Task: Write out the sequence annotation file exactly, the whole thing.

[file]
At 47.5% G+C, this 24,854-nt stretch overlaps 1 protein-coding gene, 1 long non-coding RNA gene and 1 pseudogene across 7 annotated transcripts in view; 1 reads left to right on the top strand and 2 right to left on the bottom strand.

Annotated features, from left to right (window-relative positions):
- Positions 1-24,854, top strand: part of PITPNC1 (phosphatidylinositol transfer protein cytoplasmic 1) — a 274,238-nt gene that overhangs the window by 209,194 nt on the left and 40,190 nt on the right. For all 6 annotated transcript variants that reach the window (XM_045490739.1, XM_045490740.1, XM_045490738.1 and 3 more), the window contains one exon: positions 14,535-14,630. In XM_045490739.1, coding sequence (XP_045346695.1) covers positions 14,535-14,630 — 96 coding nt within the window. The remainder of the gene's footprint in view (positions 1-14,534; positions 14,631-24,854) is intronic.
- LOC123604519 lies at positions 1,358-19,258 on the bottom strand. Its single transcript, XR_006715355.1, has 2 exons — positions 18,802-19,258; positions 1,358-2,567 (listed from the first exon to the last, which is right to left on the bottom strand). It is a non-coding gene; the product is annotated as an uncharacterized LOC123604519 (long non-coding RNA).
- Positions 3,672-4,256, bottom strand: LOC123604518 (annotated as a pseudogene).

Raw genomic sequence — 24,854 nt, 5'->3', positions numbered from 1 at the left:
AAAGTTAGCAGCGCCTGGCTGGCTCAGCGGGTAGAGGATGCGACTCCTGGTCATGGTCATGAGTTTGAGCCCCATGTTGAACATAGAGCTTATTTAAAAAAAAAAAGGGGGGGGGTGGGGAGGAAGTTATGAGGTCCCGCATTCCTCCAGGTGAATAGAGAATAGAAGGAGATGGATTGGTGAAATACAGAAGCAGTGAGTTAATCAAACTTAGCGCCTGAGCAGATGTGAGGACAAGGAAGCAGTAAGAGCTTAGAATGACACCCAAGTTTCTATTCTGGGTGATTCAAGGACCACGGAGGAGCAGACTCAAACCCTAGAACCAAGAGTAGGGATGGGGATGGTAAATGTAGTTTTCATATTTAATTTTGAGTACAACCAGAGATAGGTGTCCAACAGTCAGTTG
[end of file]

At 47.5% G+C, this 24,854-nt stretch overlaps 1 protein-coding gene, 1 long non-coding RNA gene and 1 pseudogene across 7 annotated transcripts in view; 1 reads left to right on the top strand and 2 right to left on the bottom strand.

Annotated features, from left to right (window-relative positions):
- Positions 1-24,854, top strand: part of PITPNC1 (phosphatidylinositol transfer protein cytoplasmic 1) — a 274,238-nt gene that overhangs the window by 209,194 nt on the left and 40,190 nt on the right. For all 6 annotated transcript variants that reach the window (XM_045490739.1, XM_045490740.1, XM_045490738.1 and 3 more), the window contains one exon: positions 14,535-14,630. In XM_045490739.1, coding sequence (XP_045346695.1) covers positions 14,535-14,630 — 96 coding nt within the window. The remainder of the gene's footprint in view (positions 1-14,534; positions 14,631-24,854) is intronic.
- LOC123604519 lies at positions 1,358-19,258 on the bottom strand. Its single transcript, XR_006715355.1, has 2 exons — positions 18,802-19,258; positions 1,358-2,567 (listed from the first exon to the last, which is right to left on the bottom strand). It is a non-coding gene; the product is annotated as an uncharacterized LOC123604519 (long non-coding RNA).
- Positions 3,672-4,256, bottom strand: LOC123604518 (annotated as a pseudogene).

Raw genomic sequence — 24,854 nt, 5'->3', positions numbered from 1 at the left:
AAAGTTAGCAGCGCCTGGCTGGCTCAGCGGGTAGAGGATGCGACTCCTGGTCATGGTCATGAGTTTGAGCCCCATGTTGAACATAGAGCTTATTTAAAAAAAAAAAGGGGGGGGGTGGGGAGGAAGTTATGAGGTCCCGCATTCCTCCAGGTGAATAGAGAATAGAAGGAGATGGATTGGTGAAATACAGAAGCAGTGAGTTAATCAAACTTAGCGCCTGAGCAGATGTGAGGACAAGGAAGCAGTAAGAGCTTAGAATGACACCCAAGTTTCTATTCTGGGTGATTCAAGGACCACGGAGGAGCAGACTCAAACCCTAGAACCAAGAGTAGGGATGGGGATGGTAAATGTAGTTTTCATATTTAATTTTGAGTACAACCAGAGATAGGTGTCCAACAGTCAGTTG